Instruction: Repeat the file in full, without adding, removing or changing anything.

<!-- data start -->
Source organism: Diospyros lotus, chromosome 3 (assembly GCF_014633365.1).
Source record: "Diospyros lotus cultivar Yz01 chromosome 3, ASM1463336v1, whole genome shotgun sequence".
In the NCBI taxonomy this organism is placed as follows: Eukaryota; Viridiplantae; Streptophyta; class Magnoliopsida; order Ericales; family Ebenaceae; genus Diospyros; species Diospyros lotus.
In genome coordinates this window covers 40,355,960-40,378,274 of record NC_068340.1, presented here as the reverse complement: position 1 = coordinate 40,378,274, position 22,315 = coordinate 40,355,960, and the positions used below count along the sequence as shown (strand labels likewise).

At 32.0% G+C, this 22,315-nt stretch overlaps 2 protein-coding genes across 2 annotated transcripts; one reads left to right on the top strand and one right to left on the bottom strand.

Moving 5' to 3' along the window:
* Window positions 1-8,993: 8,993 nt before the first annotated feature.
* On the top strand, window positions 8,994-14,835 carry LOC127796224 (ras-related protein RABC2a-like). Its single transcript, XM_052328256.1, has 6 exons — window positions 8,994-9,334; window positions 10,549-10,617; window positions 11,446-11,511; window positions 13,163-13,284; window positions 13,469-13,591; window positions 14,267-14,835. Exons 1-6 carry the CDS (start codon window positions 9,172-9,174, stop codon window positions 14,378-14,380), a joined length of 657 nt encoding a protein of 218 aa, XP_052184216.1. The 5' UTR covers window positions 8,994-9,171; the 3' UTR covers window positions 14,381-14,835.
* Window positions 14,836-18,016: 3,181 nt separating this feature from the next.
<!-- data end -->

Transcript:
Source organism: Diospyros lotus, chromosome 3 (assembly GCF_014633365.1).
Source record: "Diospyros lotus cultivar Yz01 chromosome 3, ASM1463336v1, whole genome shotgun sequence".
In the NCBI taxonomy this organism is placed as follows: Eukaryota; Viridiplantae; Streptophyta; class Magnoliopsida; order Ericales; family Ebenaceae; genus Diospyros; species Diospyros lotus.
In genome coordinates this window covers 40,355,960-40,378,274 of record NC_068340.1, presented here as the reverse complement: position 1 = coordinate 40,378,274, position 22,315 = coordinate 40,355,960, and the positions used below count along the sequence as shown (strand labels likewise).

At 32.0% G+C, this 22,315-nt stretch overlaps 2 protein-coding genes across 2 annotated transcripts; one reads left to right on the top strand and one right to left on the bottom strand.

Moving 5' to 3' along the window:
* Window positions 1-8,993: 8,993 nt before the first annotated feature.
* On the top strand, window positions 8,994-14,835 carry LOC127796224 (ras-related protein RABC2a-like). Its single transcript, XM_052328256.1, has 6 exons — window positions 8,994-9,334; window positions 10,549-10,617; window positions 11,446-11,511; window positions 13,163-13,284; window positions 13,469-13,591; window positions 14,267-14,835. Exons 1-6 carry the CDS (start codon window positions 9,172-9,174, stop codon window positions 14,378-14,380), a joined length of 657 nt encoding a protein of 218 aa, XP_052184216.1. The 5' UTR covers window positions 8,994-9,171; the 3' UTR covers window positions 14,381-14,835.
* Window positions 14,836-18,016: 3,181 nt separating this feature from the next.